If you’ve visited a specialty coffee shop in the past few years, you’ve almost certainly been greeted with the little white console on the counter that spins around to ask for your signature.
That would be the Square point-of-sale device, which wooed coffee shops with a simple user interface and low fees.
Well, not anymore.
As of this week Square is hiking their fees, going from a simple percentage (2.75% for each credit card use) to a slightly lower percentage (2.60%) plus ten cents per transaction. That might not sound like much, but for a high-transaction, low-margin business like coffee it is significant.
According to the Sprudge story on the subject, many companies are predicting huge increases in their fees—some as high as $8,000 per year.
$8,000 per year eats into already tiny profit margins most companies are working with (assuming they make any profit whatsoever) and will surely cut into what they can afford to pay staff (which already isn’t enough).
There is a Change.org petition started to organize business owners and allow them to state their disapproval and frustration. What good that will do remains to be seen, and so far Square hasn’t responded to the Sprudge story.
Maybe consider paying cash for your coffee for the foreseeable future.
The Best Gas Station Coffee in Every State - via LifeHacker
That’s right, an app that helps you find the cheapest gas now wants to help you find the best gas station coffee.
Is this helpful? Does anyone visit a gas station for coffee with any expectations whatsoever? What is “good” coffee?
These are all undoubtedly questions.
Apparently the app people analyzed 2 million ratings of gas station coffee over the course of a year to find the highest-rated in each state, which seems like a good use of time.
Why did they release the data now? Well, it’s to coincide with National Coffee—ah.
The Week in corporate Greenwashing
This section of the roundup seems more and more to be singularly focused on a certain morally-dubious Swiss multinational beverage conglomerate.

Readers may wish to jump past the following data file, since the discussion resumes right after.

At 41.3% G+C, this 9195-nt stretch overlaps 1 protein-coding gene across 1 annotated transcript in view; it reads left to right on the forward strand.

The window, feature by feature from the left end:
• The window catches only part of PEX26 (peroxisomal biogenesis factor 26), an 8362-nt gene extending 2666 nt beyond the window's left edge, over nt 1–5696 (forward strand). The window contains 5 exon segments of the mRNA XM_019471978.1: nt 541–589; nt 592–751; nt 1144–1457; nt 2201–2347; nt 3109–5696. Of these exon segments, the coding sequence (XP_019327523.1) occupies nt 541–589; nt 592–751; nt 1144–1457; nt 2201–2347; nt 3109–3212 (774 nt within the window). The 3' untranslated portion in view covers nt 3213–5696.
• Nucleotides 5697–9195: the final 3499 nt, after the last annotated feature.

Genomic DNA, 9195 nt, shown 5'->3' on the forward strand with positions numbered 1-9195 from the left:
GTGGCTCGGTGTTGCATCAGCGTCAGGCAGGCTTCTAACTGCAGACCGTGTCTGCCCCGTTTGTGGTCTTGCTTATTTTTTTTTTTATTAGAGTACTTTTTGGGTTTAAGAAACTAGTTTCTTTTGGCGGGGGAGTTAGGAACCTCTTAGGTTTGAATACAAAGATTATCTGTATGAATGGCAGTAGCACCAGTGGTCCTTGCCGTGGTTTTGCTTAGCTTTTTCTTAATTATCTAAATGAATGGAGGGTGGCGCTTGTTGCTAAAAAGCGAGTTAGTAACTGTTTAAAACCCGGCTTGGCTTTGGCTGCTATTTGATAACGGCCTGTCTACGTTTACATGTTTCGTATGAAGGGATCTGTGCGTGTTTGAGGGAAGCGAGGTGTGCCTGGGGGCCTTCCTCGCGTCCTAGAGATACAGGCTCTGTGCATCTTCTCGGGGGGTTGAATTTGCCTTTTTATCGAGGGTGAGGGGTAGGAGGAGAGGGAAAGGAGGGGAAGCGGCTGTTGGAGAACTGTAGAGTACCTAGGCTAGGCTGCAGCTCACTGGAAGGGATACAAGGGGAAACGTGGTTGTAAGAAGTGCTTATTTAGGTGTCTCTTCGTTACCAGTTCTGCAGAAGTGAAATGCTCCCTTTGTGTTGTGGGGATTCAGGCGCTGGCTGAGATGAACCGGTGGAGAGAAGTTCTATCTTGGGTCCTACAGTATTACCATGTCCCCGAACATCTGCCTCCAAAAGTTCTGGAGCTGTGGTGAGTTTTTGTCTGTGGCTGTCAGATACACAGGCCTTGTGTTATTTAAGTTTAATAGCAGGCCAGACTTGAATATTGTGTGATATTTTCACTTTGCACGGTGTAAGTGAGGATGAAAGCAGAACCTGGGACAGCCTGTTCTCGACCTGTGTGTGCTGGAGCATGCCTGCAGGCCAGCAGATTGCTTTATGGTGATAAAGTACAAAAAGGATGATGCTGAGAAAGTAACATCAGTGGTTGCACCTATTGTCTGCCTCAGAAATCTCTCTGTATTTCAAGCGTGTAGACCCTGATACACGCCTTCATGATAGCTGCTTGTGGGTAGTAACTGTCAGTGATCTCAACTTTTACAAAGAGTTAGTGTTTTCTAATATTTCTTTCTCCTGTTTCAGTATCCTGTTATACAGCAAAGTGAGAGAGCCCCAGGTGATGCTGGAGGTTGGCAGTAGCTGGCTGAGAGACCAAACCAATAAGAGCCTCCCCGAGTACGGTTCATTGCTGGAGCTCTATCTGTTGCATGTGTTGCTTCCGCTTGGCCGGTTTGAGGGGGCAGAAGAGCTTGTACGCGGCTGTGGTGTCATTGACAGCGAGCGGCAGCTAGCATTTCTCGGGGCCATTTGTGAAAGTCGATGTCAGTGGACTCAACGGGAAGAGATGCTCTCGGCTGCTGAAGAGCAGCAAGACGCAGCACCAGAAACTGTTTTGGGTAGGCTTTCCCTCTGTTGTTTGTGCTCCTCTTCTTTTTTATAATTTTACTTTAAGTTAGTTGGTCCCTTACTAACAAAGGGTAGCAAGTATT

And this week is no different!
Nestlé is having to “tighten quality controls” on its coffee buying after tests showed close to the maximum allowed level of glyphosate, the key ingredient in Roundup, in some shipments of green beans.
As CNN reports, “Glyphosate is the key ingredient in Monsanto's weedkiller, Roundup. In the United States, juries have awarded huge monetary damages to people who say their cancer was caused by exposure to glyphosate. Bayer, which owns Monsanto, says the herbicide is safe when used properly, as does the US Environmental Protection Agency.”
They would say that, though, wouldn’t they.
Whether glyphosate is safe or not is best left up to the experts (actual experts, not ones paid by Bayer) but they can’t agree, and that two billion dollar lawsuit payout doesn’t exactly scream innocence—although it was reduced on appeal.
The point is, what’s the safe level of weedkiller in coffee farming? Is any justifiable at all, at a time when the climate is heating and agriculture is playing a role? Should companies like Nestlé have more oversight of the gigantic, mechanized coffee plantations that use full sun planting and spray chemicals indiscriminately?
Should Nestlé advertise themselves as “growing respectfully” when they buy coffee with “close to the maximum allowed” levels of a controversial weedkiller?
Is coffee good for you?
No news is good news this week, kids.
Be sure to drink enough water.